Thursday, December 2, 2021     Volume: 31, Issue: 46

Weekly Poll
Do you think the Carrizo Plain should stay a national monument?

Absolutely. The Carrizo is one of the last undeveloped areas of the San Joaquin Valley, a protected habitat for endangered species, and a natural wonder for the public.
Yes, but I don't think it's as clear cut as some think. The Trump Administration should take a look at its status.
The feds should consider reducing the size of the monument.
No. The Carrizo should be privatized. Allow the market to tap into its natural resources.

Vote! | Poll Results

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New Times / Community

The Homeless Project

At New Times, we believe that homelessness is not a problem that can be attacked with money or plans. When we think of homelessness, we don't think of statistics; we think of people. We think of people who've had problems in their lives, and they all have a story to tell. We believe that common sense is the only way we'll ever come close to ending homelessness. This is our common-sense approach, and these are their stories.

David Marshall

It's rare to find someone as versatile as David Marshall. A native Pennsylvanian, Marshall has been everything from a county worker to an ice cream truck driver. He admits that at 73 it’s hard to find the motivation to search for full-time employment, but his age hasn’t stopped him from searching for an opportunity to prove himself.

“I know I haven’t been working as much as I should, but I can still do a lot of things, and I can still drive,” Marshall said.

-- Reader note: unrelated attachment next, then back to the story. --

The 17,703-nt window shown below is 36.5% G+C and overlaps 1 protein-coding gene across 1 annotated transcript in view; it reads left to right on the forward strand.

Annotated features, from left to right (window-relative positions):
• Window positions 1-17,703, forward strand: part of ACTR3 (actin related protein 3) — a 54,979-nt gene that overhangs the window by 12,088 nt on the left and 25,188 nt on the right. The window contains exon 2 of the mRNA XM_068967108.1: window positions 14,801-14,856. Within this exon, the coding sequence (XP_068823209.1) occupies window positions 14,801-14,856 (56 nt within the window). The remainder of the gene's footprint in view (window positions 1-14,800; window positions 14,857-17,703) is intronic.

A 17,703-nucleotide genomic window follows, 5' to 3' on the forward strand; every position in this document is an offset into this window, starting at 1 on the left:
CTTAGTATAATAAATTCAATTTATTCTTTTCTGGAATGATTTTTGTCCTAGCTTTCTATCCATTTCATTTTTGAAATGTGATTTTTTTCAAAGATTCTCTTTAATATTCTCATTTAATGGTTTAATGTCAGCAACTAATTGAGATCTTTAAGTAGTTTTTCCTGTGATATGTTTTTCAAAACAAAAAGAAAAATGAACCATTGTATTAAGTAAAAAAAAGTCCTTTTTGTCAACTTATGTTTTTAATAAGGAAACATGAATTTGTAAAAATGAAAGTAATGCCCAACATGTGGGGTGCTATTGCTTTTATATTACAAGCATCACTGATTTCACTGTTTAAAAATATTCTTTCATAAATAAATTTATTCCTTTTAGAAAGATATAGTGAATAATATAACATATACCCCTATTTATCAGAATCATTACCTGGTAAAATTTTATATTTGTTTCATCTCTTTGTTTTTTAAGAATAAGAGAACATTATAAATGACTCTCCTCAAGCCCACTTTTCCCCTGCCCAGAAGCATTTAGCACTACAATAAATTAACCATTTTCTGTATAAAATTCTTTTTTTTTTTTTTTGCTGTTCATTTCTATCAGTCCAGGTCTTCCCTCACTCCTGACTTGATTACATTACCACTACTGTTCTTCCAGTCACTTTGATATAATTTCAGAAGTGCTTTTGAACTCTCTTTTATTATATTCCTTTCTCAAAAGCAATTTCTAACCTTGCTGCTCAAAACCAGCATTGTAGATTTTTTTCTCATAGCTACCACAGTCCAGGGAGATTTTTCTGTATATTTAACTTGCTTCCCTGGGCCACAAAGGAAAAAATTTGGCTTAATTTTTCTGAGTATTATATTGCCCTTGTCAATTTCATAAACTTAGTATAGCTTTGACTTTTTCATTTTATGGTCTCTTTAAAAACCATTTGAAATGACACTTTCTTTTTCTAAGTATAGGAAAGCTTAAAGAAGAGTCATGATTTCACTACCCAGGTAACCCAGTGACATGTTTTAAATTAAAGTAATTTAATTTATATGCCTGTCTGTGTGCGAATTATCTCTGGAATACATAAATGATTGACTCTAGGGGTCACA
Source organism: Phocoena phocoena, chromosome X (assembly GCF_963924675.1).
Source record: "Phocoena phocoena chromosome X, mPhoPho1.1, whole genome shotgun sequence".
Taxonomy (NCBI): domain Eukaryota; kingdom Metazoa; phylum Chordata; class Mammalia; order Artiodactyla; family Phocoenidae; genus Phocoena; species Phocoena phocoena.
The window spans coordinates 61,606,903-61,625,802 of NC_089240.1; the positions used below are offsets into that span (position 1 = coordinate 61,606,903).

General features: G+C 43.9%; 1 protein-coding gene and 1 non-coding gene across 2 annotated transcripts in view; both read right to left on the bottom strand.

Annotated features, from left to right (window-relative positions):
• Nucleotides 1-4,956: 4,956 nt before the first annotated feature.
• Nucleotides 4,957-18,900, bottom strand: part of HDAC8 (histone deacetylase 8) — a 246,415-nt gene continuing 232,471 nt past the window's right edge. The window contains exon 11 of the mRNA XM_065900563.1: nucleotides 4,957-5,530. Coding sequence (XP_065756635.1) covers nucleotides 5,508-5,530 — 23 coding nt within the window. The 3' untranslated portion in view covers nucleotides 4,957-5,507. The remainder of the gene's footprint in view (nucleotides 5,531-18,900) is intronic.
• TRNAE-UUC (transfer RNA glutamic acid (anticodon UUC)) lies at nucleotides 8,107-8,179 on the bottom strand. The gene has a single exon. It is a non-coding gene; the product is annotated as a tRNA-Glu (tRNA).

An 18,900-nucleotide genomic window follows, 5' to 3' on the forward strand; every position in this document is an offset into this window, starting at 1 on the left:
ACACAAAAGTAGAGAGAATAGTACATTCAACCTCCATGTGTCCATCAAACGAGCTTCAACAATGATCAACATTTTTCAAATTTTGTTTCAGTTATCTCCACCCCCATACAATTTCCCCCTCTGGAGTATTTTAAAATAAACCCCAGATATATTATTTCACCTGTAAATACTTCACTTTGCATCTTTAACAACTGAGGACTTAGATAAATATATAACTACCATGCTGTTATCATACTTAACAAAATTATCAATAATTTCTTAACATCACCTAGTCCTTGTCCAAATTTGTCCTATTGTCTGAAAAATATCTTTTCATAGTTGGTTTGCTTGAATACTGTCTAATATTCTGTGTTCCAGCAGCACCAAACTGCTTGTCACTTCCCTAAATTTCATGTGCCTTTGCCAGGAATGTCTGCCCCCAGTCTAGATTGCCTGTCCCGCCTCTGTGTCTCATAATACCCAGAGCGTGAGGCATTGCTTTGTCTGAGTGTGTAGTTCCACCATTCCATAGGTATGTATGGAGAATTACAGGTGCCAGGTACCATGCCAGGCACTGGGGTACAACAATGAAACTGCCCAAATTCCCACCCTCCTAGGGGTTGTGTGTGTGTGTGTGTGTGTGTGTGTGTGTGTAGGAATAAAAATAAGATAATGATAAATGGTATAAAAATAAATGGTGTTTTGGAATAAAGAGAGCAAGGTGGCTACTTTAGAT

Marshall moved to San Luis Obispo about 30 years ago and hasn’t shied away from taking tough positions. He recalls grueling hours as a baker’s assistant, for example.

“I was on my feet all night, and it was tough to stay awake, but I really liked that work,” he said.

At one point, a shelter helped him find work as an ice cream truck driver, but Marshall said he had to leave that job because the truck was old and eventually broke down.

Since that time, Marshall has been staying in shelters, but he hopes to find a more permanent residence somewhere in the county.

 “I sometimes stay in my van, but I want my own place, you know?” he said. “Maybe a place where I can have a roommate.”

In return for providing stable living conditions, Marshall said he offers a diverse skill-set and described himself as a “self-starter.” Through his struggles, Marshall has maintained a thoughtful demeanor and said he has long-term plans to use his education and background to improve road and rail conditions in and around the county.

 “I love this place,” he said, “and I would just like a chance to stay.”


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